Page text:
Back at the time, Pythagoras’ discovering of the series of harmonics with its mathematical properties was perhaps the most influential discovery of the era and it directly affected the definition of the theoretical aspects of the occidental music. Parting from this moment, the music from the baroque period started to evolve with a high speed, shifting its codes and technical traits transforming itself towards the shape of baroque music that we know nowadays.
The baroque music forms a significant part of the classic music, that for it is associated with some of the most famous classic composers like Henry Purcell, Antonio Vivaldi, Georg Friedrich Händel, Johann Sebastian Bach, Claudio Monteverdi, Ludwig Van Beethoven, and several more.
It is needless to say that the most prominent ones were, for excellence, Bach, Vivaldi, Händel and Beethoven; all of whom composed, developed and performed some of the most beautiful and famous pieces, not only for the 17th and 18th century, but also for our current days. Apart from their music, several of their philosophies were used to teach to the amateur musicians and promote the whole art around the high societies. Some baroques composers, like Antonio Vivaldi, had plenty members of the aristocracy as their most devoted fans; like the emperor Carlos the 6th, who became Vivaldi’s greatest sponsor and who publically honored the famous composer by naming him a knight of the court.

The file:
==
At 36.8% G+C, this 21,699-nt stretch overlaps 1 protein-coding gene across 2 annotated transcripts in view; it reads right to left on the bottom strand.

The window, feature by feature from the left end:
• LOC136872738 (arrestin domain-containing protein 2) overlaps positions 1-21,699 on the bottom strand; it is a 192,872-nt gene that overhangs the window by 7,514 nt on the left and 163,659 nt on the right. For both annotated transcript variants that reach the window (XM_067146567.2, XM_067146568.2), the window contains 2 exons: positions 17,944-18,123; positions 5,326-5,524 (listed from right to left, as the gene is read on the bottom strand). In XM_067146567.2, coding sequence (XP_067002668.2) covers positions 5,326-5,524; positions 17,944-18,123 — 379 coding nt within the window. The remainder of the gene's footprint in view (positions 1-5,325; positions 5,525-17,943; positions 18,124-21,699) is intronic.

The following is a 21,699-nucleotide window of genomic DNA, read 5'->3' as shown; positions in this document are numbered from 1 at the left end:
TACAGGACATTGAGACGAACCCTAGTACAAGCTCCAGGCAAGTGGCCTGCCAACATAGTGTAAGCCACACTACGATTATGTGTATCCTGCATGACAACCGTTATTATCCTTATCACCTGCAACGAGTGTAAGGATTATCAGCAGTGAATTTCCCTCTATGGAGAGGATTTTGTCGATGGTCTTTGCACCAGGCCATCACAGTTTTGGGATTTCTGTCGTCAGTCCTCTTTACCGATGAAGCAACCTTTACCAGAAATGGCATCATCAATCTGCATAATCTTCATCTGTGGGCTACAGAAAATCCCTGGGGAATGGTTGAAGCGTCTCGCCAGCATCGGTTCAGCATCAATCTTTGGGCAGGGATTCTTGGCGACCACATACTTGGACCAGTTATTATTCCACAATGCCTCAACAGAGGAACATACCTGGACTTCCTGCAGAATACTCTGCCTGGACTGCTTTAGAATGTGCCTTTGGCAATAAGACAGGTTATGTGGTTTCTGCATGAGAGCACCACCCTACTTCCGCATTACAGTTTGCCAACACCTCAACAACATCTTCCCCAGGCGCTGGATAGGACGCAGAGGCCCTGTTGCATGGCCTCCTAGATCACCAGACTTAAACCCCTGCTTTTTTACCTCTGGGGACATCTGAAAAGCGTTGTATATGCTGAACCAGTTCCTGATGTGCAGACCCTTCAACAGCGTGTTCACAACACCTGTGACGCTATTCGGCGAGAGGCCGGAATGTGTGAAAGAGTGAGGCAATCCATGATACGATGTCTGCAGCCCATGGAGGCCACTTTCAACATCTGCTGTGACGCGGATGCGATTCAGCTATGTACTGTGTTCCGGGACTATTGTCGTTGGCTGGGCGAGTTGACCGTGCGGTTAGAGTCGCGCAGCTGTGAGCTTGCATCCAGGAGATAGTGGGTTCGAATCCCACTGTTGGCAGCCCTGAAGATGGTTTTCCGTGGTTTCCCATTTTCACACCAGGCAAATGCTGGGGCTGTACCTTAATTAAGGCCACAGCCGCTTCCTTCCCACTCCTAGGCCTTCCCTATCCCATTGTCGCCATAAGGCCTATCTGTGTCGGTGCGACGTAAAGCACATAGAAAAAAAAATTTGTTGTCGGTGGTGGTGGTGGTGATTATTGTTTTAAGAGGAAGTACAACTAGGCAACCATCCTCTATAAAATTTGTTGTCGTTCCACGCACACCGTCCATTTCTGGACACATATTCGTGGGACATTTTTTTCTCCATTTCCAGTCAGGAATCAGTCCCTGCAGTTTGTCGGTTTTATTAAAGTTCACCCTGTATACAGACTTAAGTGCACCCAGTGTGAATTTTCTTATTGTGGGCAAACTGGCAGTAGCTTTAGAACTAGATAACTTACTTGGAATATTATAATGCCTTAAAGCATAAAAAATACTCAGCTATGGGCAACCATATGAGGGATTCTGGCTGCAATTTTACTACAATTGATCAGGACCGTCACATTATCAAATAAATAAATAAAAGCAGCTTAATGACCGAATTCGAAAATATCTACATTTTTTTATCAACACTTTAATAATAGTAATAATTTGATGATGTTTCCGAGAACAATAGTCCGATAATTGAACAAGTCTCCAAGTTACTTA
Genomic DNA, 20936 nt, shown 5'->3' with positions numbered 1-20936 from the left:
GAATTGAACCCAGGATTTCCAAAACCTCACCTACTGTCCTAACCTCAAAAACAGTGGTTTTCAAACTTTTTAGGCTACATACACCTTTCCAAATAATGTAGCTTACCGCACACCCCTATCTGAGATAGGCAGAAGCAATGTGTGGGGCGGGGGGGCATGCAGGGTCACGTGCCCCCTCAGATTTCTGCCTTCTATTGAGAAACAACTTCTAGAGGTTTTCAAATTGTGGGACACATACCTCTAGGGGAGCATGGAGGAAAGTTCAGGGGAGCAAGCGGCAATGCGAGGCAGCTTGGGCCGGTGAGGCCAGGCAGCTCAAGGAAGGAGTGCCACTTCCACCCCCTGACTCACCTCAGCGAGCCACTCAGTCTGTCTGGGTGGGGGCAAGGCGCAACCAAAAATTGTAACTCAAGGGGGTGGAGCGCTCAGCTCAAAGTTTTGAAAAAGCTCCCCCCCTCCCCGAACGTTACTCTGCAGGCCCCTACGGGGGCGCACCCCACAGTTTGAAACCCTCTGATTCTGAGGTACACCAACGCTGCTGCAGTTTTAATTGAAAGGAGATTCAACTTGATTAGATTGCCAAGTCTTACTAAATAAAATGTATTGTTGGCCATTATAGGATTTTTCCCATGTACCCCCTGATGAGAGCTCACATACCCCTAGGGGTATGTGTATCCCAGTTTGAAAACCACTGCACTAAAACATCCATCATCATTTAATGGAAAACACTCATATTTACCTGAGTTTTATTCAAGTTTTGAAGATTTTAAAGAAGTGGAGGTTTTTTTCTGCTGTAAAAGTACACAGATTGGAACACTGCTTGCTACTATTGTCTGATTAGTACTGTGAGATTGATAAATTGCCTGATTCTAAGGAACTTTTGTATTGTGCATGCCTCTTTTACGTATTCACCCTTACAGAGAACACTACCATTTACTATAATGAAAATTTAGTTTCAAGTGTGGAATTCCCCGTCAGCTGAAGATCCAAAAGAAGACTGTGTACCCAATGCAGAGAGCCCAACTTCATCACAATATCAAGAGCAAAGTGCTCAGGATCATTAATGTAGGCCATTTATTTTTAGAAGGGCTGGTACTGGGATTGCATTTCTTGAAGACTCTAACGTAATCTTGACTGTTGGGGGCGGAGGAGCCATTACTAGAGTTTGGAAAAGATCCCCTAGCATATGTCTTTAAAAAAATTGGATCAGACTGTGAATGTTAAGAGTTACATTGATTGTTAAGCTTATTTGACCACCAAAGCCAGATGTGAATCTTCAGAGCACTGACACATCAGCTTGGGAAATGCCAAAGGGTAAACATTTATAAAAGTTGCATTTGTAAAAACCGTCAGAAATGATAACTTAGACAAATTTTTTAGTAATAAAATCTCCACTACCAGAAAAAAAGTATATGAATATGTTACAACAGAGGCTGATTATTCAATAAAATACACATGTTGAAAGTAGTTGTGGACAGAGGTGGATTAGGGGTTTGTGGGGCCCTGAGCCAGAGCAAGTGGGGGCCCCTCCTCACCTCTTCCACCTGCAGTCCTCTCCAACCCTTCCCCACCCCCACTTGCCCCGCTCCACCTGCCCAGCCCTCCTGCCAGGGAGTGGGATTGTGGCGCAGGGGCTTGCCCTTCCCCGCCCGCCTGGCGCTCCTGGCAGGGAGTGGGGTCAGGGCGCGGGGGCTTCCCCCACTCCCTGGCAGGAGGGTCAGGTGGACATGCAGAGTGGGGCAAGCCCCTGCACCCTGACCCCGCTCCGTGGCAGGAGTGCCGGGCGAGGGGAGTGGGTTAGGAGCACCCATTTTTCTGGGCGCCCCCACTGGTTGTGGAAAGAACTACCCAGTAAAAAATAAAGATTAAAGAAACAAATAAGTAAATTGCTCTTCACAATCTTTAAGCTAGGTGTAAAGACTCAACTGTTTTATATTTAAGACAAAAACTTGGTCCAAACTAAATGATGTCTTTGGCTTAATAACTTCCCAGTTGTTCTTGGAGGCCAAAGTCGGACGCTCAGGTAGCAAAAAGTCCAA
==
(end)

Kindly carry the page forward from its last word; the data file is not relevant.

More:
Inspirations in the baroque period
One of the main principles that guided the overall baroque art style was the exuberance; idea was to make elaborated and dazzling works, filling them with details, making them shine above all and impossible to ignore. During the baroque period, the fame and success of the “extravagance” was supported by the Roman Catholic Church. Also, during the defeat of the Trento Council, the church thought that the arts should retell the religious tales with a direct and emotional participation so this also became one of the baroque period’s main inspirations for the art.
The baroque architecture also gained some attention during this day and it also served as a way to express the religious message, which only made it to increase in popularity. Resulting from this newfound admiration, there were started to be build plenty of structures with the baroque inspirations of extravagance and religiousness.